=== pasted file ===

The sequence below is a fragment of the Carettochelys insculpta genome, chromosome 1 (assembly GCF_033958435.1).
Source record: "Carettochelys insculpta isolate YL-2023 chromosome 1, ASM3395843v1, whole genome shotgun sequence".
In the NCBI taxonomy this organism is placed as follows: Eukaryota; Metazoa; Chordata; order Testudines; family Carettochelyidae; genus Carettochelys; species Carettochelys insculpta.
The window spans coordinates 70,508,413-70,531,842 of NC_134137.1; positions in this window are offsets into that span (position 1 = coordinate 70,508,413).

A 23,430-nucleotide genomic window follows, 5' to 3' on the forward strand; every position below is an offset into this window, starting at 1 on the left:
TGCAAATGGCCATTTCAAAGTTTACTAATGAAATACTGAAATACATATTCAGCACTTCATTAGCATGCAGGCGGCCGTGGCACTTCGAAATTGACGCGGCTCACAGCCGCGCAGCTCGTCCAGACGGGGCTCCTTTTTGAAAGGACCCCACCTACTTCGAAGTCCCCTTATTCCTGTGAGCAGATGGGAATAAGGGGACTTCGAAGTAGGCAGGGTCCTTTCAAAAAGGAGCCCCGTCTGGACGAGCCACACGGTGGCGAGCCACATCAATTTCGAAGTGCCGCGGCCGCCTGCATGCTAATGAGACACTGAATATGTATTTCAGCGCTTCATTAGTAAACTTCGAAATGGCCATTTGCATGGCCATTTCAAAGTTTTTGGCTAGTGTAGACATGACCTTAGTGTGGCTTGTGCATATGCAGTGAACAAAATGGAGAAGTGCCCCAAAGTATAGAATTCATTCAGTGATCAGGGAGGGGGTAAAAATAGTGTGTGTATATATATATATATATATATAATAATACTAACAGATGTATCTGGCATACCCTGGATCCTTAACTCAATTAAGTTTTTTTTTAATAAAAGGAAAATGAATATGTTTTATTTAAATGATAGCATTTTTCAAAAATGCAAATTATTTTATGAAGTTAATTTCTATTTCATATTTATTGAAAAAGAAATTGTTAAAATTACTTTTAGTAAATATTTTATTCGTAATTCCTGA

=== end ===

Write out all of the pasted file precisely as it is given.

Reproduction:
The sequence below is a fragment of the Carettochelys insculpta genome, chromosome 1 (assembly GCF_033958435.1).
Source record: "Carettochelys insculpta isolate YL-2023 chromosome 1, ASM3395843v1, whole genome shotgun sequence".
In the NCBI taxonomy this organism is placed as follows: Eukaryota; Metazoa; Chordata; order Testudines; family Carettochelyidae; genus Carettochelys; species Carettochelys insculpta.
The window spans coordinates 70,508,413-70,531,842 of NC_134137.1; positions in this window are offsets into that span (position 1 = coordinate 70,508,413).

A 23,430-nucleotide genomic window follows, 5' to 3' on the forward strand; every position below is an offset into this window, starting at 1 on the left:
TGCAAATGGCCATTTCAAAGTTTACTAATGAAATACTGAAATACATATTCAGCACTTCATTAGCATGCAGGCGGCCGTGGCACTTCGAAATTGACGCGGCTCACAGCCGCGCAGCTCGTCCAGACGGGGCTCCTTTTTGAAAGGACCCCACCTACTTCGAAGTCCCCTTATTCCTGTGAGCAGATGGGAATAAGGGGACTTCGAAGTAGGCAGGGTCCTTTCAAAAAGGAGCCCCGTCTGGACGAGCCACACGGTGGCGAGCCACATCAATTTCGAAGTGCCGCGGCCGCCTGCATGCTAATGAGACACTGAATATGTATTTCAGCGCTTCATTAGTAAACTTCGAAATGGCCATTTGCATGGCCATTTCAAAGTTTTTGGCTAGTGTAGACATGACCTTAGTGTGGCTTGTGCATATGCAGTGAACAAAATGGAGAAGTGCCCCAAAGTATAGAATTCATTCAGTGATCAGGGAGGGGGTAAAAATAGTGTGTGTATATATATATATATATATATAATAATACTAACAGATGTATCTGGCATACCCTGGATCCTTAACTCAATTAAGTTTTTTTTTAATAAAAGGAAAATGAATATGTTTTATTTAAATGATAGCATTTTTCAAAAATGCAAATTATTTTATGAAGTTAATTTCTATTTCATATTTATTGAAAAAGAAATTGTTAAAATTACTTTTAGTAAATATTTTATTCGTAATTCCTGA